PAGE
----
Tuesday, April 7, 2020

The Royal Nisean Horse of Ancient Persia

The horse was a favorite artistic subject in ancient Iran, where horsebreeding flourished. This muscular Sasanian stallion was descended from the royal and sacred Nisean breed of the Achaemenian Persians. Although now extinct, Nisean horses were highly sought after in the ancient world. The ancient Greeks called him the Nisean after the town Nisa, where he was bred but the Chinese called him the Tien Ma – Heavenly Horse or Soulon-Vegetarian dragon. The horse came in a variety of colors including the more common dark bay, chesnut and seal brown but also the more rare black, roan, palomino, and various spotted patterns. The royal Nisean was the mount of the nobility in ancient Persia. Two gray Nisean stallions pulled the King of Kings’ royal chariot, while four of the regal animals pulled the chariot of Ahura Mazda, the supreme god of Persia and Medea. Cyrus the Great was so distraught when one of his stallions was drowned while crossing a river, he had the river where the horse was drowned drained. He did not believe that anything could kill a horse so beautiful.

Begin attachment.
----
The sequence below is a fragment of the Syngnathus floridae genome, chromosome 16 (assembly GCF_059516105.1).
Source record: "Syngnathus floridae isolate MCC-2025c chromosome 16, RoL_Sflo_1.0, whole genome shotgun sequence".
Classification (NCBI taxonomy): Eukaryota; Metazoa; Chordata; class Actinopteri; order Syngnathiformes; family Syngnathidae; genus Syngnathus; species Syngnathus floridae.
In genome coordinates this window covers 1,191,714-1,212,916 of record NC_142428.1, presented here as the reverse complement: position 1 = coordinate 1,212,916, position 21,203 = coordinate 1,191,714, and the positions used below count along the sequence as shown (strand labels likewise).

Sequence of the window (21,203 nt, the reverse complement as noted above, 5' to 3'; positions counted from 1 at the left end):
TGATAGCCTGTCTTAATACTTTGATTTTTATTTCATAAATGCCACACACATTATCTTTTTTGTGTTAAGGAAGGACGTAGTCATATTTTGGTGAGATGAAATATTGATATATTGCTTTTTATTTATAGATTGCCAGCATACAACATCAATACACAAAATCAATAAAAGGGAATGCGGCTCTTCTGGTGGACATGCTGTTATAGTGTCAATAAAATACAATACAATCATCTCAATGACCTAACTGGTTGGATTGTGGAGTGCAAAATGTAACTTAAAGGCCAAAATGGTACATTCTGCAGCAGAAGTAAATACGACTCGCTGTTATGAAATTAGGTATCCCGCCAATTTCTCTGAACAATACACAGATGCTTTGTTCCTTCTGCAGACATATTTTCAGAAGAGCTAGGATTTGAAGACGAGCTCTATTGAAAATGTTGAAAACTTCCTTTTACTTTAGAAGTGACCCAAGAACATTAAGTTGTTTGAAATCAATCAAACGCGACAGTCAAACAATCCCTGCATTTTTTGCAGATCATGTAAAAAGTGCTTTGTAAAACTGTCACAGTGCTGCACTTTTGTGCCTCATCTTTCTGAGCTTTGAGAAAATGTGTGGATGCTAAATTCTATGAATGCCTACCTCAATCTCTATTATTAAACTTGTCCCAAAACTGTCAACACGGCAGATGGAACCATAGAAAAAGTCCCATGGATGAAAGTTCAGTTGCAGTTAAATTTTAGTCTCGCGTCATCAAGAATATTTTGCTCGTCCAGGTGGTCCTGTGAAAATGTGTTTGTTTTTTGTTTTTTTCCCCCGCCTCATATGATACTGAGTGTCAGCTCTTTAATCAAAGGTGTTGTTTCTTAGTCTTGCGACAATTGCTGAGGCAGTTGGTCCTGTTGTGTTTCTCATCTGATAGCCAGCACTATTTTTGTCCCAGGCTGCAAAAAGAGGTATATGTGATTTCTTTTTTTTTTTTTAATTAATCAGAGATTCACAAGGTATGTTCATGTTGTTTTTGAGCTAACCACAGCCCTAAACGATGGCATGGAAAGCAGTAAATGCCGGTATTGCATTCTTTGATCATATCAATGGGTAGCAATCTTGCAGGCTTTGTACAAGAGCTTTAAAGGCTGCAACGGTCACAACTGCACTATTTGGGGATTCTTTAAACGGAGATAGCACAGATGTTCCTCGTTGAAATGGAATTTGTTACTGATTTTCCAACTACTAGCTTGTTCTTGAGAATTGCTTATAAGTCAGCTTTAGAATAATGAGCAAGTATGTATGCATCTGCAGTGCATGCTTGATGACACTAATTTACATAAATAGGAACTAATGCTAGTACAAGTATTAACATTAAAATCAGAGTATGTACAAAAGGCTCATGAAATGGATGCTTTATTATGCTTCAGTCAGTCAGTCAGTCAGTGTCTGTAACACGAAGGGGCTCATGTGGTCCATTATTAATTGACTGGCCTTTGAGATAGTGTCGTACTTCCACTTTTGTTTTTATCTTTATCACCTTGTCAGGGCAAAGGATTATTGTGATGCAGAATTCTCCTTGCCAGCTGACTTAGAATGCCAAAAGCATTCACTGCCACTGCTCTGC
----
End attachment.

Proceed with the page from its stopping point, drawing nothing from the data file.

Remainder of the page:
The Greeks (mainly, the Spartans) imported Nisean horses and bred them to their native stock. The Romans had their first encounter with the Nisean and the Parthian cataphract at the disastrous Battle of Carrhae. Later, when Marc Antony avenged Marcus Licinius Crassus and his legions lost at Carrhae by ravaging Armenia, his plunder included the first Nisean horses in Rome. Later, when Antony died in Egypt, Augustus seized the horses. The Nisean became extinct with the conquest of Constantinople in 1204.
Although Sasanian horse-trappings were elaborate, they did not include stirrups for mounting. In this rendition, the steed lies still, as camels in the Near East do today, waiting for its rider to mount. The medallions on each shoulder contain busts, perhaps of rulers of different parts of the Sasanian Empire, holding their rings of authority. Images courtesy of the museum.

Silver Sasanian Horse-Shaped Drinking Vessel 200-325 CE at the Cleveland Art Museum in Cleveland, Ohio

Silver Sasanian Horse-Shaped Drinking Vessel 200-325 CE at the Cleveland Art Museum in Cleveland, Ohio

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